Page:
Video conferencing is growing at a rapid pace while adaptation in businesses skyrockets and software advances. You might be confused about the differences between teleconferencing and state-of-the-art video conferencing. Let us remove any ambiguity.
Teleconferencing is a more traditional conference calling approach that uses the telephone system in order to connect multiple to an audio call at once. It goes back to the days of analog telephone systems and party lines.
Today, teleconferencing is still used from time to time, but sometimes phone companies still charge hefty prices for connecting more than just two ends to a phone line.
Another thing that happened is that the world moved over to digital phone service with the advent of the internet, so today, when you use phone conferencing connections, you’re still technically using the internet to pull that off.
Businesses still occasionally host telephone conferences, but, generally it’s more expensive per call and fairly inflexible with how they’re set up.
They’re also limited to just audio conferencing, so it can be challenging to discuss an idea over a phone line.
In the last few decades a lot of technological advancement has happened around the internet and digital communication in general.
Nowadays, the bit rates have increased to such a point that most internet connections can support multiple live streams of high quality video and audio.
The devices that send, process, and receive our digital information have also drastically improved since the days of analog telephone.
This means that every typical mobile device today has a digital video camera on it that would be something like the height of scientific research and probably science fiction in the days where telephone conferencing was just becoming popular, so there are a lot of devices that provide the hardware for a video conferencing solution.
Modern video conferencing is how a lot of communication and collaboration is done in our time. Video conferencing software these days is usually dynamic, and flexible. It can typically work from a web browser meaning that end-users aren’t required to install anything on their machines in order to utilize video conferencing with anyone anywhere in the world.
Another massive improvement that came with technology is the cost of video conferencing. It’s usually actually free on a per-call basis.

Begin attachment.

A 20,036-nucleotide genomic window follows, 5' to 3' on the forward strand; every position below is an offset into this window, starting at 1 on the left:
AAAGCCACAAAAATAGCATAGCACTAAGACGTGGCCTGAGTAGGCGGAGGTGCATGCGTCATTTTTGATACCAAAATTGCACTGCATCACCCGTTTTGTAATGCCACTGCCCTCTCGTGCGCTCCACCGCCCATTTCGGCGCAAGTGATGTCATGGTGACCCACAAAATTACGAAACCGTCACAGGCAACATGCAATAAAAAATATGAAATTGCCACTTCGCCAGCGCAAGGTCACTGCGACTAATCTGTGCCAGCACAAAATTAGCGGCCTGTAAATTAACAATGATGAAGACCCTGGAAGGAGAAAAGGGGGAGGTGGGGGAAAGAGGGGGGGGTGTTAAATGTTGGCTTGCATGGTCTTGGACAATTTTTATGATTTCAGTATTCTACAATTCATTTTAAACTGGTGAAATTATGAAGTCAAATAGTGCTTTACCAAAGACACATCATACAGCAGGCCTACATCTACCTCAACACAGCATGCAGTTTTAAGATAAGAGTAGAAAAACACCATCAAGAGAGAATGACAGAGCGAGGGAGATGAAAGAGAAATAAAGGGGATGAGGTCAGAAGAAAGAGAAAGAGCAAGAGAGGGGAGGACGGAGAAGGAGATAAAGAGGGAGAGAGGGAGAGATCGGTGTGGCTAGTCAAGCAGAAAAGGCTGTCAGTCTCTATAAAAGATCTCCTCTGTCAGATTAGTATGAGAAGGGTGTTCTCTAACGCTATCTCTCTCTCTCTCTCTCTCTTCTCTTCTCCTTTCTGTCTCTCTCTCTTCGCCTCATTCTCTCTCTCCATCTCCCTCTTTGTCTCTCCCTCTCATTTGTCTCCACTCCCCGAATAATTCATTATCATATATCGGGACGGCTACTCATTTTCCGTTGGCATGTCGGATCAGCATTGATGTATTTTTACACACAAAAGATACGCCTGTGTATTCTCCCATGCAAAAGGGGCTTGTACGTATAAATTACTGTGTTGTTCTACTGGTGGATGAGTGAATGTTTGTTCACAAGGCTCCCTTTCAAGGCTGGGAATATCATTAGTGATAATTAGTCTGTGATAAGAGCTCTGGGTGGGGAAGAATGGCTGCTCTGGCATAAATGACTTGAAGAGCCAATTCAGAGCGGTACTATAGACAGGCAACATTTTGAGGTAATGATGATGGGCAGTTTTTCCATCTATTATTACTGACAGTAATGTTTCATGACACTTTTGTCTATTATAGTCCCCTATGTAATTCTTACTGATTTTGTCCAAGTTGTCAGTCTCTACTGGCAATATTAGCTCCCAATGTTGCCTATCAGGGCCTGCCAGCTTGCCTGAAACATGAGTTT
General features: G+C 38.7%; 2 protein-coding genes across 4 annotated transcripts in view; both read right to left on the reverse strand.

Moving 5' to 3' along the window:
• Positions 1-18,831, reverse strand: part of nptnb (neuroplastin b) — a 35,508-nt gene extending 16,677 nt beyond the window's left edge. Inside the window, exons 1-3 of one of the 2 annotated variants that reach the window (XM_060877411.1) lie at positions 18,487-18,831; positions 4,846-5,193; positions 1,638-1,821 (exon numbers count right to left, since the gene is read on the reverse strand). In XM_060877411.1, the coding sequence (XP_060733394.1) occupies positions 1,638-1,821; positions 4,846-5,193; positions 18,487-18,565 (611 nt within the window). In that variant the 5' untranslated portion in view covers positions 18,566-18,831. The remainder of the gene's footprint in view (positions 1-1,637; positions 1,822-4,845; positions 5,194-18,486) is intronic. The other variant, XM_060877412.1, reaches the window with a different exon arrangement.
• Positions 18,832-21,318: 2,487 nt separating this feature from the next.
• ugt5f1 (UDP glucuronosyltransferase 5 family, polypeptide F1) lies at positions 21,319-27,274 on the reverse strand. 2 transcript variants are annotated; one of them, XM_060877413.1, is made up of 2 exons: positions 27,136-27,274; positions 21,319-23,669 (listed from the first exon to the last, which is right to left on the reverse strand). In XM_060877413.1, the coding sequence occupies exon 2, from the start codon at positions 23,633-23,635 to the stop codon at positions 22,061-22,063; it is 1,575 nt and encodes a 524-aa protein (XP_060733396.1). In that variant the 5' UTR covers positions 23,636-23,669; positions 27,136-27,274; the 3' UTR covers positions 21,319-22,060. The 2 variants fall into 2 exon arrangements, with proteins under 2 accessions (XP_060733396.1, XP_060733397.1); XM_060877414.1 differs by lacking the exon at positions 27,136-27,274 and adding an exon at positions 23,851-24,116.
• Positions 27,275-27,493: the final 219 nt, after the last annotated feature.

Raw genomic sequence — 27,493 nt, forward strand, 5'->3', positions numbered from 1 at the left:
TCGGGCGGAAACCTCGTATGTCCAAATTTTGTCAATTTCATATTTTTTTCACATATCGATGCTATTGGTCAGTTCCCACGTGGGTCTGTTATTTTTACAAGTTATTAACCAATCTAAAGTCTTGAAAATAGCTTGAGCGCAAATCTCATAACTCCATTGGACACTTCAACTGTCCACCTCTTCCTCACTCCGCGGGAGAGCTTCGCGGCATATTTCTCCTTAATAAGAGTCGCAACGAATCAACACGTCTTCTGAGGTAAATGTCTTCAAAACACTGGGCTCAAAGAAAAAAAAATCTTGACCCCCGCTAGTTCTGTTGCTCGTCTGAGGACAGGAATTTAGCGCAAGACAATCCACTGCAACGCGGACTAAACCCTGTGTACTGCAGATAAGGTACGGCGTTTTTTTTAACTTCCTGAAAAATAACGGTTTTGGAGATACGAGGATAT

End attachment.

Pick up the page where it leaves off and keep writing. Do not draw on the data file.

Lastly, some video conferencing software solutions can still actually do cross-compatibility with the phone system! This means that if you really do want to ‘dial in’ with a phone connection, there are software solutions out there for you.
Both of these things can connect multiple people together in an audio conference and you can hear the participants when they talk. From an audio perspective, they serve the same purpose.
Both of these things actually use the internet to transfer the digital audio signals under the hood.
You can use a mobile phone to connect to either of these things.
And that’s where the similarities pretty much end, because video conferencing can do so much more.
Video conferencing is vastly superior to teleconferencing. It can handle HD videos, is much more flexible and adaptable across multiple platforms or hardware configurations, is cheap to implement and can scale infinitely. It does this while being cheaper to try out.
Small businesses typically opt for video conferencing solutions over trying to invest in having a telephone system installed that’s meant to be able to do conference calls.
There is still a place for conference calling, as long as people continue to use the telephone system to communicate, there will inevitably be times where you want more than two people on the phone at once – but that is more of a necessary convenience than a technical reason for keeping your mind on how to handle teleconferencing.
In the future, video conferencing is likely to be more commonplace in our lives. Connectivity is still growing, and there’s about a billion people on the planet still without an internet connection. That will change in the coming decades, and video conferencing software solutions will probably continue to adapt to those changes.
Teleconferencing will forever be what it is. It’s a legacy system – but it did eventually evolve into the live streaming industry that we have today. The same firms and engineers that worked on telephone meetings and webinars eventually developed things like live streaming.
The only reason why telephone conferencing today is still used is because people still talk on the telephone system.
That isn’t the case in every country. For example, in China, text messages (SMS) are barely ever used. Individual telephone numbers are less important than WeChat accounts. In those environments where the internet services are providing VOIP (Voice over IP) directly to the software app layer, phone calls are actually voice chat. They’re not two separate things like they are in Europe and the rest of the world.
If the future goes something like that then you could see the absorption of more or less all needs for teleconferencing into VOIP and video conferencing apps. We’re seeing this happen already to a large extent.
Video conferencing itself may continue to evolve to something like full tele-presence. But those come with hardware adoption challenges.
For example, VR and AR both look very promising for the video conferencing development community. Right now VR is a more technically advanced and overall superior way to collaborate online than by communicating with a keyboard and screen.
However, it remains uncertain if or how VR hardware will be adopted in the future, so for now the bulk of interest with video conferencing remains on refining how streamlined, available, and feature-rich the experience is on as many platforms as possible.
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